How Premiere CS6 Helped Him Fly Through His Edit

Super Bowl ads may be best known for peddling chips, beer and body parts, but that didn't stop America's Milk Processors, purveyors of the long-running "Got Milk?" campaign from giving it their best shot. Peter Berg (Friday Night Lights, Battleship) directed Dwayne "The Rock" Johnson on a wild goose chase in search of a gallon of milk for his daughter and her sleep-over friends. Conceived and produced through Deutsch, the ad was cut by Rock Paper Scissors editor Adam Pertofsky.

Done in eye-popping colors and playing off Johnson's persona on the WWE and in feature films, the spot actually was more straightforward than you might think. "There was a lot more live-action and less effects than it seems," says Pertofsky, who also cut another commercial that aired during the big game. "Sure, the aliens at the end is all CG, but most of it in camera. That lion was on the car and The Rock was actually running around like a crazy person."

Pertofsky received ProRes files after the shoot and began editing the spot in Adobe Premiere Pro CS6. It was only the third job he'd completed with the edit package. "I had tried it out on two other jobs and decided to just jump in and go for it," he says. "When Final Cut X came out, I tried working with it for a while, but it just doesn't do what I need it to do. After my engineering guys here suggested I try Premiere, I started to play with it and it seemed very familiar to me, right from the get-go."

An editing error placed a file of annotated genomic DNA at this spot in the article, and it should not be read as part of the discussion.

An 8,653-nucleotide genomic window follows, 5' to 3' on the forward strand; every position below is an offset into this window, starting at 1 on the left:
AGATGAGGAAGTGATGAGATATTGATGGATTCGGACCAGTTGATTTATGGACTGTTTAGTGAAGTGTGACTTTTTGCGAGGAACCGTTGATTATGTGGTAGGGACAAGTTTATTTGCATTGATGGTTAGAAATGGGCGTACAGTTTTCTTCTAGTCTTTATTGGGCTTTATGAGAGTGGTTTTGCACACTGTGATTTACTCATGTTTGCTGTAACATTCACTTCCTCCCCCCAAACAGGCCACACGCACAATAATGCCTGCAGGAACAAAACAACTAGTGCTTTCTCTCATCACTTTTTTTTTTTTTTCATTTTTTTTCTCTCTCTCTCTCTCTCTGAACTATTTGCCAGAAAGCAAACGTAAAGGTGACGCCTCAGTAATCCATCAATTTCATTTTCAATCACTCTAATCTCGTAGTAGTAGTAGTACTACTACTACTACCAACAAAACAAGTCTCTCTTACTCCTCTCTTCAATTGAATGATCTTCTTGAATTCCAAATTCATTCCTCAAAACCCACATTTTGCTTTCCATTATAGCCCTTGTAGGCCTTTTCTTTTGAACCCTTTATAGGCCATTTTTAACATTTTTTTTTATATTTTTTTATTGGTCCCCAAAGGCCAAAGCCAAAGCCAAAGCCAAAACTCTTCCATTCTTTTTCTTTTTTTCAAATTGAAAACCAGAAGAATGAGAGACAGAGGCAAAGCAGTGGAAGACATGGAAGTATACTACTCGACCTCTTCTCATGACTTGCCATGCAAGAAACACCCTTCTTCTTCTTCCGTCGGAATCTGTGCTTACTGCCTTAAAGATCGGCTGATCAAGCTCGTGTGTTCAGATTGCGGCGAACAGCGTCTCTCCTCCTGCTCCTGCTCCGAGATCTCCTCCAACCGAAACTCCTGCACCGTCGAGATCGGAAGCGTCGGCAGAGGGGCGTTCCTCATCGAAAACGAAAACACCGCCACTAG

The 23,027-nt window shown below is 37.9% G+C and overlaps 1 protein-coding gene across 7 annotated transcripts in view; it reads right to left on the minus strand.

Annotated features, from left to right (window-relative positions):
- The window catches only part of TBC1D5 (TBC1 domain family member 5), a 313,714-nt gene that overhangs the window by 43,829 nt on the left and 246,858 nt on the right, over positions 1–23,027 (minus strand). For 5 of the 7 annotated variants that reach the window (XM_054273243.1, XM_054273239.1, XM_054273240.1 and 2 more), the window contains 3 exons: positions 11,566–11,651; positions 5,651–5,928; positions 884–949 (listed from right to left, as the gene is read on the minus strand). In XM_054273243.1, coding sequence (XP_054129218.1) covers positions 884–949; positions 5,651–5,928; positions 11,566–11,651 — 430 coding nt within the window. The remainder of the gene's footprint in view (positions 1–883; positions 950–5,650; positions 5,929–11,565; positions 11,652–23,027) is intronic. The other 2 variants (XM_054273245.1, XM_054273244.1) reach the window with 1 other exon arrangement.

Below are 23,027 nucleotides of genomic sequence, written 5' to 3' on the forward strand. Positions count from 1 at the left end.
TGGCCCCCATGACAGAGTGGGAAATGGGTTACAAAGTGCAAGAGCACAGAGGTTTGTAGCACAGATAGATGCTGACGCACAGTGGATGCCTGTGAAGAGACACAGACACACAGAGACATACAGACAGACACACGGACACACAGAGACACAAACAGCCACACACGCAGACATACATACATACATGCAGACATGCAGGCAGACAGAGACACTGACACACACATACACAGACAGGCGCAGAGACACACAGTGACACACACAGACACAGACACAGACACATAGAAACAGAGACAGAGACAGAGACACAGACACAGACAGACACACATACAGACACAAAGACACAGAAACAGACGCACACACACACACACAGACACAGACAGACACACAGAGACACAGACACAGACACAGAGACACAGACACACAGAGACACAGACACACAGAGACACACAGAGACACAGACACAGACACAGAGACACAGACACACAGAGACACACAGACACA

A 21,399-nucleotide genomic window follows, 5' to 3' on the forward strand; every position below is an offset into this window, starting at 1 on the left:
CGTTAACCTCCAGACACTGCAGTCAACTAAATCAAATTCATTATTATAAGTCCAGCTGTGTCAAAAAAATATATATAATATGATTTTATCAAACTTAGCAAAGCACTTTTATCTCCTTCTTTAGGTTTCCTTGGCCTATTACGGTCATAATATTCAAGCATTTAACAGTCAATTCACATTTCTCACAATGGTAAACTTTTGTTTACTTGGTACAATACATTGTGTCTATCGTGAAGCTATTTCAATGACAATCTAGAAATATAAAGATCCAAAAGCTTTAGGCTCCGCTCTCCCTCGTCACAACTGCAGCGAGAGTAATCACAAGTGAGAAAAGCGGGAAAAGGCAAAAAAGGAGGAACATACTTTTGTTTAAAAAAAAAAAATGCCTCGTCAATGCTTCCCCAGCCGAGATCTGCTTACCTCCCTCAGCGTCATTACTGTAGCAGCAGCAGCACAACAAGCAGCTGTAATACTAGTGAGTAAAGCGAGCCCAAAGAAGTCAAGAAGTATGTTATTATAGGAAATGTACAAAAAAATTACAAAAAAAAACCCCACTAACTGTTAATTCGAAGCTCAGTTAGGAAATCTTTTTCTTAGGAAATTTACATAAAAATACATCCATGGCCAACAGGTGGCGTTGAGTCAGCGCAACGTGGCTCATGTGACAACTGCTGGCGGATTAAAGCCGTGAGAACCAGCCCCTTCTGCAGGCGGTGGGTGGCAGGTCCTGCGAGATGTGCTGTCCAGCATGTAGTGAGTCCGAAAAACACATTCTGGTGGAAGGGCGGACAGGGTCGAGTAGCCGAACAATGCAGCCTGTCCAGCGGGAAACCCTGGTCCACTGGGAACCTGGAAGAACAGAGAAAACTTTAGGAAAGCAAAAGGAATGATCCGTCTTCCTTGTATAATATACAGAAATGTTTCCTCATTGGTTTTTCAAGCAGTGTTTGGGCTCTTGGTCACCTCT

Rock Paper Scissors only added an NVIDIA Quadro 4000 graphics card to the edit workstation after installing Premiere to ensure the Mercury Playback Engine inside worked at full tilt to render effects in real time. "It's probably the most responsive of all the nonlinear editing software that I've used," says Pertofsky, "and I think this is going to be it for a good long time, if not the duration for me. The trimming tool alone made this particular job a breeze because I could instantly see where all my ins and outs were. I also love not having to render any more."

The only real challenge working on this spot, says Pertofsky, was whittling down the wealth of great footage to only 30 seconds. "The storyline seemed to want to play out naturally at 60 seconds, and we did do a cut at that length (see below)," he says. "The way I like to work is to just do an assembly of the shots first and not worry about the time. Once I got inside the 60-second mark with something I was pretty happy with, then you have to go in and start killing your babies. And I've been doing this for so long now that it's very rare that I don't see fat in every shot anyway." 

To see how Pertofsky worked miracles, compare the extended one-minute cut, below, with the final :30 spot beneath it.

Pertofsky says he typically starts an edit by bearing down until he has seen all the footage at least once before he starts to organize it. "I feel like for every one minute of film it takes three minutes to watch it," he says. "For an hour of footage, that will take roughly three hours to go through it. When I start pulling selects, I usually pull them in the order I think the spot may be cut in. Then I like to walk away for the night, so that hopefully somewhere in my subconscious is working away."

Pertofsky started in the business cutting music videos for Alanis Morissette, and music is still a part of his process. But only after assembly does he put the music track up and start working with it. "I actually did my first rough cut to one of the tracks we ultimately didn't go with," he says. "But it wasn't that big deal with a scene-based spot like this one, where you didn't need to convey things in a mostly musical way, but in a storytelling way."

When the client watched the final :30 spot for the first time, Pertofsky was told, they applauded. "For what I do, everything is about timing," he says. "You always go as quick as you can, within reason. But you also have to hit it in the right place, so it's gratifying when it works so well."